Discover Each Child's Unique Story and Spirit
Interests. Passions. Hopes for the future. These are the things that make every child special.
Click below to learn more about our amazing children.
Thank you to our lead partner, the Johnjay and Rich #LoveUp Foundation for supporting the Children's Heart Gallery.
Learn more: loveupfoundation.org
About Children's Heart Gallery
As a part of the Arizona Department of Child Safety, the Children's Heart Gallery heightens the visibility of children in foster care awaiting families. Heart Galleries across the U.S. help to connect hundreds of children with forever families each year.Read Our Story
Become A Volunteer
Volunteering at one of our fun and easygoing events is a great way to meet some of the children, show your support, and help us create profiles that will become part of our gallery.Get Involved
Join us at one of our Heart Gallery events and become a part of creating a better future for Arizona’s children. Sign up today.
Frequently Asked Questions
What is the Arizona Department of Child Safety?
The Arizona Department of Child Safety's primary objective is to keep children safe within their own families. DCS works cooperatively with parents to make that happen. DCS is a program that seeks to help families by strengthening the ability of parents, guardians or custodians to provide good care for their children.
Our Mission is to successfully engage children and families to ensure safety, strengthen families, and achieve permanency. Our vision is to see children thriving in family environments free from abuse and neglect.
To learn please visit our homepage at dcs.az.gov/about.
Who are the children who need foster homes and adoption?
Arizona’s children needing temporary and permanent families are teenagers, toddlers, and infants. Some of the children do have special behavioral and medical needs. The Department also seeks to place sibling groups together whenever possible. The Child Welfare Reporting Requirements Semi-Annual Report provides extensive information about the children in care, including the number of children:
- By age and ethnicity;
- By case plan goal and placement type;
- By length of time in care;
- By legal status;
- Leaving out-of-home care by reason;
- With a case plan goal of adoption; and
- With a finalized adoption.
How is adoption different from foster care?
When children are not able to safely live with their biological family, the Department of Child Safety may become involved and place the child in foster care. Foster care is only a temporary living arrangement for the child, while the children's parents work to remedy the unsafe situation. The activities and changes that the parents need to complete to have their children returned is called a case plan. You may hear "the case plan is reunification" when the goal is to reunite the children with their parents. If the parents are not able to remedy an unsafe situation and the children cannot return home, the case plan goal may change to adoption. In this case, the court terminates the rights of the parents and the child is said to be "free for adoption." Most children who become free for adoption are adopted either by a member of their extended family or by their foster parents.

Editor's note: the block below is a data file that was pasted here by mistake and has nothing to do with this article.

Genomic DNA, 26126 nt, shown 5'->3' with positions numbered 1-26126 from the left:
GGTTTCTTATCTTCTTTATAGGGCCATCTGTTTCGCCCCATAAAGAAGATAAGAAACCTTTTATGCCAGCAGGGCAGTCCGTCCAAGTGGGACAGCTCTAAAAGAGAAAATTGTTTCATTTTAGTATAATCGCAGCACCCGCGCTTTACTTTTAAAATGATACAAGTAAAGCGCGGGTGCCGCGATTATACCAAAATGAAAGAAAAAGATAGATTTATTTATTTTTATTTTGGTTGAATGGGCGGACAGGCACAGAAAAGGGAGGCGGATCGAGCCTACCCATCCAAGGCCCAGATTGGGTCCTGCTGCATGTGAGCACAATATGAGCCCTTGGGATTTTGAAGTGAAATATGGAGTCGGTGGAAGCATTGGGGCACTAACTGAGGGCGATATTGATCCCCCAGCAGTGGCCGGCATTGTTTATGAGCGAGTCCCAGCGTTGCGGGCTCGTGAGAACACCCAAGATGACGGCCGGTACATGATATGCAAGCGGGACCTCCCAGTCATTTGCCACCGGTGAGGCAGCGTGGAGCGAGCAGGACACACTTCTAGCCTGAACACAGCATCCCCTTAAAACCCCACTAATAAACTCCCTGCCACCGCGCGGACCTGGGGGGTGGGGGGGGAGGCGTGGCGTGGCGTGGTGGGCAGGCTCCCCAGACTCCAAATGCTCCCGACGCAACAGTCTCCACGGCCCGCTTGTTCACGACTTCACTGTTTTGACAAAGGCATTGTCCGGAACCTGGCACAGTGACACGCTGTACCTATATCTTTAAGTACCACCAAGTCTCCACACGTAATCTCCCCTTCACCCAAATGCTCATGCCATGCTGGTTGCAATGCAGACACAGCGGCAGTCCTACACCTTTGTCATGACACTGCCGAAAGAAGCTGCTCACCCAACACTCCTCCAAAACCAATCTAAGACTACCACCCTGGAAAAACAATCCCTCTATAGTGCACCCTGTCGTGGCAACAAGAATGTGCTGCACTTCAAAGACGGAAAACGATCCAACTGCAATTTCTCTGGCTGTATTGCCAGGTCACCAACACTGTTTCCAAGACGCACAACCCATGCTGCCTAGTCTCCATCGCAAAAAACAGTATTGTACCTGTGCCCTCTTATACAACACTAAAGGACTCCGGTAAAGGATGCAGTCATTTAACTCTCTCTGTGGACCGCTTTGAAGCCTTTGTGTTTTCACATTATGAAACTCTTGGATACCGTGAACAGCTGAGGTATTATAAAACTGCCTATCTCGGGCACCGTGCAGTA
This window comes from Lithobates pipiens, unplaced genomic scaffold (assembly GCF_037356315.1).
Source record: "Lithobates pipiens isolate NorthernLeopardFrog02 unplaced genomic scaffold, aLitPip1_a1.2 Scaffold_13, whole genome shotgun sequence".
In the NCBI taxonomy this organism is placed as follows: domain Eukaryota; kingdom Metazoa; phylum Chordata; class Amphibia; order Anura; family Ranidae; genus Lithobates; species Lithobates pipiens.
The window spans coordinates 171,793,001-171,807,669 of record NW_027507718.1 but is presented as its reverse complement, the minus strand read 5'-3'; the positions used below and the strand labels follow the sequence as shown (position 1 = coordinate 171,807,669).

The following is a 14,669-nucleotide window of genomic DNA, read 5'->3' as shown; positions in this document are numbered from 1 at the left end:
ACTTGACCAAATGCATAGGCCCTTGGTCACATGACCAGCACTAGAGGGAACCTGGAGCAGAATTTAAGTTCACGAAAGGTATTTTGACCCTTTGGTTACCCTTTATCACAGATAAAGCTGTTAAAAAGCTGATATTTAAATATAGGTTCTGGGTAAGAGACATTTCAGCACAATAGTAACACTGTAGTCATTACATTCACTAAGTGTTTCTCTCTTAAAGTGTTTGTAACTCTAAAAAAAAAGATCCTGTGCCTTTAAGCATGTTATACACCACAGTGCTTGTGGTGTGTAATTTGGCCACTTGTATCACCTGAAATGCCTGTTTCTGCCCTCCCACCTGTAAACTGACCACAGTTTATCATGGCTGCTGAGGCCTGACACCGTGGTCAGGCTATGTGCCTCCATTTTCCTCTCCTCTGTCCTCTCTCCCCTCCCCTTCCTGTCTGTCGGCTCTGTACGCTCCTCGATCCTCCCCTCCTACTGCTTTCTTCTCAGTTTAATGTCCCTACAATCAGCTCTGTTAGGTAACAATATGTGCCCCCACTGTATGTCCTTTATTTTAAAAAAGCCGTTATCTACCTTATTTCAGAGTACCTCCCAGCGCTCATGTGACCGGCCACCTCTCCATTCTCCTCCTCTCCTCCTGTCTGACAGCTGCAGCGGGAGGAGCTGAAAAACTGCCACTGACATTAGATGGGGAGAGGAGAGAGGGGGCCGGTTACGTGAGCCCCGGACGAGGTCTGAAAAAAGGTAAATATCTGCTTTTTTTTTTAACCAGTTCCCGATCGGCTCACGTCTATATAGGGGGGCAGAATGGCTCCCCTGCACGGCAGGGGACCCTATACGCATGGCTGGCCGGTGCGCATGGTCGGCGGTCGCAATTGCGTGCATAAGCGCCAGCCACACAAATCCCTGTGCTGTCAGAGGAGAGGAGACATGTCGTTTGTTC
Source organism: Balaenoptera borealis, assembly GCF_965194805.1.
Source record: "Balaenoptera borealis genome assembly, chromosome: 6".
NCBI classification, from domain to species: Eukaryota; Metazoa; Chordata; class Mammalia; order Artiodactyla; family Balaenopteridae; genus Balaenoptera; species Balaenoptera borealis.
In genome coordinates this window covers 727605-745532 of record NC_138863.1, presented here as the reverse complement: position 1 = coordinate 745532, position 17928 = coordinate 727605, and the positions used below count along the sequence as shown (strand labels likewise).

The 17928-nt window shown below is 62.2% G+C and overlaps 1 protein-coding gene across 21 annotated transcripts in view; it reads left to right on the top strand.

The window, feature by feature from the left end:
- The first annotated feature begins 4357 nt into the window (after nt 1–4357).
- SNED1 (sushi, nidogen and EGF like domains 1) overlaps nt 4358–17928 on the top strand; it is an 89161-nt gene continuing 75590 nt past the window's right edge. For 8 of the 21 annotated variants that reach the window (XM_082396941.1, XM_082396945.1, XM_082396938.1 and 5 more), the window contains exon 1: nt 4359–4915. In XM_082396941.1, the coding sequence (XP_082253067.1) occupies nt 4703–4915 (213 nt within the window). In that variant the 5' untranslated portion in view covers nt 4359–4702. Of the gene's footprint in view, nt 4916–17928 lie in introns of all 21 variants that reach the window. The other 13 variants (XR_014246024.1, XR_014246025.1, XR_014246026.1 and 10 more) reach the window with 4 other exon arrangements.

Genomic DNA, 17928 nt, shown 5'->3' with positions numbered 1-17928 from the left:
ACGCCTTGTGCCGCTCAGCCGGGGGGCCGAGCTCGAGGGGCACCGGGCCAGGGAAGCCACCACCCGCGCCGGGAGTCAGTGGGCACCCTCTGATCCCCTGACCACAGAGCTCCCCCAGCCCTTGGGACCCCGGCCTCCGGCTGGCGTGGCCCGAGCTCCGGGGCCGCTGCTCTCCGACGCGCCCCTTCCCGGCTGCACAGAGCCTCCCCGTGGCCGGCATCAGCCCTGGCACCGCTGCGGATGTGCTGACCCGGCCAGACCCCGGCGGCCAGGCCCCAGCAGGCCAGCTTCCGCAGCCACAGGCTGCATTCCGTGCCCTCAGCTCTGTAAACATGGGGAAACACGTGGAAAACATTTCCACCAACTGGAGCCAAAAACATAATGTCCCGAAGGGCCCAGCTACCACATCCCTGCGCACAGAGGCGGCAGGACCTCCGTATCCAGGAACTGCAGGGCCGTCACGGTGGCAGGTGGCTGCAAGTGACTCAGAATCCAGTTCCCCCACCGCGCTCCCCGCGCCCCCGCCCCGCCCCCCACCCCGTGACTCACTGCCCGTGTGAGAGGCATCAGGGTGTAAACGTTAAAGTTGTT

For other children, an adoptive family - perhaps your family - is sought. In Arizona, families are certified by the court to adopt. The certification process is similar to foster care licensure and includes a fingerprint-based criminal history records check, home study and references. Adoption is a legal process that takes place in the court and makes the child a permanent member of the family.
What are the basic requirements in Arizona for becoming a foster or adoptive parent?
- All applicants must be legal US and Arizona residents.
- Applicants may be married, single, divorced or widowed.
- Be at least 21 years of age (At least age 18 to adopt).
- Applicants and adult household members must pass a fingerprint-based criminal history records check.
- Be physically, mentally and emotionally able to care for children. A current medical statement from each applicant is a required part of the application.
- Provide the names of at least five references who can speak about your parenting abilities.
- Completion of the pre-service education curriculum (the number of hours vary).
- Proof of economic stability.
- A residence that is a safe environment for children (home ownership is not required).
- Active participation in the family and home study process.
How can I find out more about the children on the Children’s Heart Gallery?
Please inquire about a child you are interested in by clicking on their picture and filling out the child inquiry form found below their picture.
How do I start the process to become a licensed foster parent/certified adoptive parent?
What kind of resources are available to help with the adoption process?
Arizona contracts with individual licensing agencies to conduct home studies. The best way to begin the process to become an adoptive parent is by watching the Orientation Videos on our foster care page. While foster care and adoption are different, the videos provide a good overview of the process for both, as well as giving you information about the needs of our children and tips on how to select the agency that will be the best fit for your family.
If you have questions and would prefer to talk with someone, please call us at 1-877 KIDS-NEEDU (1-877-543-7633). We’re happy to talk with you during business hours, or you can leave us a message and we’ll call you back.